It was a long, hard road just to graduate from Immokalee High School in southern Florida. Until 15 years old, she was on that road with her parents, following the harvest across America, from sea to shining sea. There were artichokes in California, cherries in Michigan, and tomatoes in Florida.
Along the way, Maria’s mother found a way to give roots to her family. She worked part time, lived with relatives, and attended adult education classes while the rest of the family continued to harvest crops for a living. Maria’s mother became a licensed cosmetologist. She found a job at a beauty shop in Immokalee. With financial help from neighbors, her family finally had a home.
The rest of the family members also found jobs in the area, and for the first time in her life, Maria became a student who could actually stay in one school for an entire school year. Her grades began to improve. By the time Maria was a senior, her teachers had noticed that Maria was no ordinary girl.
One of her teachers encouraged her to apply for one of the many scholarships the Mensa Foundation gives away at the end of each school year. The scholarships are awarded, to Mensans and non-Mensans alike, based on the quality of student essays evaluated primarily by Mensa volunteers.
Some of these judges see themselves as holy guardians of the English language. Spelling, grammar, syntax, and parts of speech are treated with reverence, and submissions are graded seriously and stringently. Even though Maria wrote her essay in a non-native language, she was nevertheless awarded a scholarship for it.
In addition to being evaluated for proper English, the essays are judged on the writers’ career and life goals articulated in them. Maria had a well-thought-out plan. She aspired to attend college, majoring in education, and eventually pursue a Ph.D. Her dream was to establish a standardized curriculum in all the school districts in the great harvest regions of our country. She knows, firsthand, that if migrant children can get high-quality, consistent education, they will be able to break the cycle of homelessness and poverty that has been so much a way of life for families like hers.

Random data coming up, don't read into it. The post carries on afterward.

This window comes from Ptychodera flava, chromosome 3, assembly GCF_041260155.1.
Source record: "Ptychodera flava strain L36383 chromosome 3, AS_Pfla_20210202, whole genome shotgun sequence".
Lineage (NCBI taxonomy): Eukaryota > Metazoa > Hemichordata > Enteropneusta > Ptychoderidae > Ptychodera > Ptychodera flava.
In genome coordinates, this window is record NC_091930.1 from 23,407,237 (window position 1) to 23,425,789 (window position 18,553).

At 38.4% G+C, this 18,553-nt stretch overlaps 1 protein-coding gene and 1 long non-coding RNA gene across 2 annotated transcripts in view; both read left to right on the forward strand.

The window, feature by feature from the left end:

My wife and I were invited to act as masters of ceremony for the Mensa scholarship awards dinner at which Maria and the other scholarship winners that year would be recognized. Our Local Group believes that the parents of these young geniuses should at least be treated to a good dinner at a respectable restaurant, so we get together and treat each of the families. We were fortunate to be seated at the same table as Maria and her mother.
Maria’s mother seemed to tolerate the fuss over her daughter with a benevolent amusement. Maria bubbled. She was irrepressibly charming. She confided to my wife that she was afraid that her makeup had smeared or run before the ceremony had even begun. She explained that they don’t have air conditioning at home, and the A/C in their old pickup hasn’t worked since last year. Maria and my wife left to do the things that women do in front of mirrors. Maria’s mother, who seemed so composed earlier, leaned forward with an intense look on her face. “Maria is going to do something with her life. Thank you for helping,” she said. A slight quiver of the lower lip was the only hint of the feelings behind her matriarchal dignity.
Several of the people at our table were struck with compassion for what we were witnessing. We were also inspired by such a pure example of the American Dream. When Maria returned, some of us began to offer sympathy for all her hardships. Maria wanted none of it. “Things aren’t so bad now,” she said cheerfully. “It has been a long time since we haven’t had enough food.”
In Naples, Fla., we know people who have a bad day if their hot tub springs a leak. Maria thinks things are okay if she has eaten that day. I am glad Mensa could help her out.